"Four Principles That Define the Church"

"God's Church is like a large, holy family in which God is the Father, the Holy Mother our mother, the Angels and saints our elder brothers and sisters, and we are all brothers and sisters, born by the Church in one font, baptized by the Holy Spirit." (St. John of Kronstadt)

In St. John of Kronstadt's definition, the Holy Church is marked by four truths: (1) the Church belongs to God, (2) it is a spiritual family, (3) God is the head of the Church, and (4) the Virgin Mary is the mother of all the faithful.

The first distinguishing feature of the Church is that it belongs to God. Does the word Church, then, refer to a building or to the people? Often, we confuse the Church with a physical building constructed of materials like stone or brick. In reality, the "stones" of the church are our souls. We who consider ourselves Orthodox Christians are the "eklesia" - the ones called to gather in His name. We are

To belong to God means three things. It means that our will is being conformed to His will through repentance, that our hearts love Him through prayer and worship, and that our bodies serve His mission in the world.

We, the Church named after the Feast of the Falling Asleep of the Virgin Mary, are very close to making a major step in our growth- the building of a Holy Temple dedicated to the worship of God. The "building" will never be something that belongs to us. It, along with us, will always be the possession of God. As long as our will, heart, and works are serving Christ through repentance, worship, and actions, we will have a proper relationship with the accomplishments of our community. As soon as something is accomplished, it becomes God's to be used to glorify Him alone!

The second aspect of the Church is that the members make up a spiritual family. As we know from practical experience, families that are related by blood have problems. In the Church, however, we have a bond stronger than blood; we are related by the blood of Christ.

The death and resurrection of Christ bind the members of a Church together. The death of Christ calls upon us to put to death all that is sinful.

"And do not grieve the Holy Spirit of God, in whom you were sealed for the day of redemption. Let all bitterness and wrath and anger and clamor and slander be put away from you, with all malice" (Eph 4:30-31).

The resurrection of Christ calls upon us to walk in the Spirit.

" . . . and be kind to one another, tenderhearted, forgiving one another, as God in Christ forgave you. Therefore be imitators of God, as beloved children. And walk in love, as Christ loved us and gave himself up for us, a fragrant offering and sacrifice to God" (Eph 4:33-5:2).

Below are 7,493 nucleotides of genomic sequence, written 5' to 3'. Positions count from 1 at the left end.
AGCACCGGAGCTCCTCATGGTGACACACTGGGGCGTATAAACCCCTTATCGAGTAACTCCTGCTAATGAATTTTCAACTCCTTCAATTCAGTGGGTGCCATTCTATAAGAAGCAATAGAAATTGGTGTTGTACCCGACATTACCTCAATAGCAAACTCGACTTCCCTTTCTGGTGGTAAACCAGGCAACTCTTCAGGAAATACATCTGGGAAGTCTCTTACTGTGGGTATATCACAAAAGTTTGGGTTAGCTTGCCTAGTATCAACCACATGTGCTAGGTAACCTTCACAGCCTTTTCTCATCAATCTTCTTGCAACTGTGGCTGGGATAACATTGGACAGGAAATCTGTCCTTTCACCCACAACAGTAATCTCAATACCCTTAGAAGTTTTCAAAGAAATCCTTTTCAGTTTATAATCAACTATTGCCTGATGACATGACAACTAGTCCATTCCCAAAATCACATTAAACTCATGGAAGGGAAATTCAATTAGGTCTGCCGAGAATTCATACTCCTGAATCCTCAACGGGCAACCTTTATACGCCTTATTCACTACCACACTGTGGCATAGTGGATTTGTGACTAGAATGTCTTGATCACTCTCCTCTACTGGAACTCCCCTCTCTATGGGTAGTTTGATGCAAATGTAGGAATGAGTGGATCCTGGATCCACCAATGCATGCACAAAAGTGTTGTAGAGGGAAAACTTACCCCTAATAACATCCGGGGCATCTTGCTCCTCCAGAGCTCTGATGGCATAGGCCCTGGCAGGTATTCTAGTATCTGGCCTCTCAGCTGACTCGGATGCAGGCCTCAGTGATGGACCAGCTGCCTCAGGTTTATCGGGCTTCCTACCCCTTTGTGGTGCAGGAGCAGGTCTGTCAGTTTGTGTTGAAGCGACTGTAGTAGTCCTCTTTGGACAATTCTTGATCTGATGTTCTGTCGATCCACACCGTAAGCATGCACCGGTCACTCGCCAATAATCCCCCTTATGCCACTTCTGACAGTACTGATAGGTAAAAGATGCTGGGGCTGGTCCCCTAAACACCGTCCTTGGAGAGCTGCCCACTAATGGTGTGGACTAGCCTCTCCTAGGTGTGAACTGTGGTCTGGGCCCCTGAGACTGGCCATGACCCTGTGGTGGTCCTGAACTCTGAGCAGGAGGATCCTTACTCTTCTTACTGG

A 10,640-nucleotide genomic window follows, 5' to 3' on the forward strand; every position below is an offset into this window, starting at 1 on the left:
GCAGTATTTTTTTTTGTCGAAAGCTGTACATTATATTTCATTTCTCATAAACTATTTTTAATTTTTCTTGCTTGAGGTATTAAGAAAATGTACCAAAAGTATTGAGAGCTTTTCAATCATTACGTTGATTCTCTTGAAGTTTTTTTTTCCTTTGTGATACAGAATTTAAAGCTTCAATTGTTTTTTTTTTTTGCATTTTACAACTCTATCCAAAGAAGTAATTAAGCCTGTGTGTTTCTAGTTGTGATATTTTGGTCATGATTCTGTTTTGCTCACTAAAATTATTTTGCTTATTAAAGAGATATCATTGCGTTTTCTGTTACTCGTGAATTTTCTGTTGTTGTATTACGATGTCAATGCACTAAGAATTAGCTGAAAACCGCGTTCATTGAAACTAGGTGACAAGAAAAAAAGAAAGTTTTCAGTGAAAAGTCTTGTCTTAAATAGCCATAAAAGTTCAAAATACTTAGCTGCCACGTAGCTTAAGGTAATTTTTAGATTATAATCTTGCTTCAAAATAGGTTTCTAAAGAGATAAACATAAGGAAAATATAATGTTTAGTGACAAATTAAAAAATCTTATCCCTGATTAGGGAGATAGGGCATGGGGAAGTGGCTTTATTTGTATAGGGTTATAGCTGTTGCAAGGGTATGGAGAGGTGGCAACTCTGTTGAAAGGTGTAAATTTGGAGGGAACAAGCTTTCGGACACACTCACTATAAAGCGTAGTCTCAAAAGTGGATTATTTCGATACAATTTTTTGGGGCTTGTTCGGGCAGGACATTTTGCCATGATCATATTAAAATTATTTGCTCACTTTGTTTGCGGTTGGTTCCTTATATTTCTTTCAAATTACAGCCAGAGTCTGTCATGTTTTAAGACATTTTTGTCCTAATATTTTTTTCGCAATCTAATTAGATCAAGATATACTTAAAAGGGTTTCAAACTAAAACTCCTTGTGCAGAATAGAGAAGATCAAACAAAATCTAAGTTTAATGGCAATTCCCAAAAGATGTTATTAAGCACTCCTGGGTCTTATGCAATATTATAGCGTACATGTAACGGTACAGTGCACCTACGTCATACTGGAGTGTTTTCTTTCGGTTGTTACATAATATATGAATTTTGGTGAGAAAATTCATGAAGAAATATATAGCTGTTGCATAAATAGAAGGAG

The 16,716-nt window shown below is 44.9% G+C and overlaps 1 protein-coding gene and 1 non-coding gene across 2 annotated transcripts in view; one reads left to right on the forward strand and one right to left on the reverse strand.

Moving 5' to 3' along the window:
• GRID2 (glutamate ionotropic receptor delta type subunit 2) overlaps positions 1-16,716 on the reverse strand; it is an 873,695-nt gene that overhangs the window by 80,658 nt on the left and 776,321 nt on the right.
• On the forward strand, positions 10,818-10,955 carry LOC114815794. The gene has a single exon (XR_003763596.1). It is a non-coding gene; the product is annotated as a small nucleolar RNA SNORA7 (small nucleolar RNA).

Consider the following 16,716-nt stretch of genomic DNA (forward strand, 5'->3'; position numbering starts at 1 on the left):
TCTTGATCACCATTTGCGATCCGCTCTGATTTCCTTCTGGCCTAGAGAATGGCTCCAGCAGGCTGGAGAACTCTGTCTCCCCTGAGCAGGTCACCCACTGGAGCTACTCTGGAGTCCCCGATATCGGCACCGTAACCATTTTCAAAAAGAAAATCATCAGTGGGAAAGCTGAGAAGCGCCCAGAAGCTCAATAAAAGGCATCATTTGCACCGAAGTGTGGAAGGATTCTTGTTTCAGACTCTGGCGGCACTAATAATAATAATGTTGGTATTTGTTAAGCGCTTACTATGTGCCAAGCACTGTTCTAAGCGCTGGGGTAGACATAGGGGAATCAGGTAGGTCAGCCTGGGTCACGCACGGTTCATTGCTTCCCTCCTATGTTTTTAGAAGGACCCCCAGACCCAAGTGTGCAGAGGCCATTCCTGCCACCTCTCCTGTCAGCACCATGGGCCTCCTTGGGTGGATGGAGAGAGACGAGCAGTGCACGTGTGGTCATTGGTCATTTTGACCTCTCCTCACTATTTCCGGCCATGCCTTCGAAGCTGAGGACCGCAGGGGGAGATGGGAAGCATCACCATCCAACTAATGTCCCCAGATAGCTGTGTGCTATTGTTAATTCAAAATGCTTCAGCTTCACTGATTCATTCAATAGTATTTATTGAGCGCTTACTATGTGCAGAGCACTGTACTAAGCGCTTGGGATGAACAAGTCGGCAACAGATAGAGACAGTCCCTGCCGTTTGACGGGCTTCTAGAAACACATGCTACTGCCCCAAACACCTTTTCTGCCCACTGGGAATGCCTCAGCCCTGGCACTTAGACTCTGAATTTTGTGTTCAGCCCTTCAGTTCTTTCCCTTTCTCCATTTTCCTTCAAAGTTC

As a spiritual family, the Church has a greater likelihood of manifesting peace and grace than a family that has not made Christ its head.

The third aspect of the Church is that the head is God the Holy Trinity. The Trinity exists in a definite expression. God is actually three and at the same time One. God is the Father, who is the "fountain-head" of the Trinity. God is the Son, born from eternity, by whom we are saved. God is the Holy Spirit, proceeding from the Father by whom we are made Holy. There is a definite order in the Trinity and at the same time equality.

In the Church, Christ appointed Bishops to be the head of the local communities. The priest are servants of the Bishops and the deacons are servants of the priests. The three together manifest a Trinitarian relationship. All are clergy, but each has a distinct role.

The "people of God," those baptized and chrismated in the Church, are members of an order that is to work in cooperation with the clergy.

"But you (the people) are a chosen race, a royal priesthood, a holy nation, God's own people, that you may declare the wonderful deeds of him who called you out of darkness into his marvelous light" (1 Peter 2:9).

Within the royal priesthood, each has a role to play.

"For as in one body we have many members, and all the members do not have the same function, so we, though many, are one body in Christ, and individually members one of another. Having gifts that differ according to the grace given to us, let us use them: if prophecy, in proportion to our faith; if service, in our serving; he who teaches, in his teaching; he who exhorts, in his exhortation; he who contributes, in liberality; he who gives aid, with zeal; he who does acts of mercy, with cheerfulness." (Romans 12:4-8)

Each member of the Church has been gifted with a specific ministry. With this understanding, whoever is not involved in a ministry is not fulfilling his or her membership.

The fourth aspect of the Church is that the Virgin Mary is our Spiritual mother. Every Orthodox Church is gifted with a special advocate or patron. The mother of our Lord is the advocate of our community. She is someone whom we turn to in prayer for protection, guidance, and inspiration. The sweet love of the presence of our Lord's mother has permeated the Orthodox Church throughout history. Her example of having fulfilled the prayer, "Thy will be done," serves as the ultimate lesson for Christians. The Church belongs to God, and we are his spiritual family. He is the head, and the Mother of our Lord watches over us. These guiding principles have safe-guarded the Church throughout time. They have always been the recourse when communities seem to lose their way.

+Fr. Andrew Barakos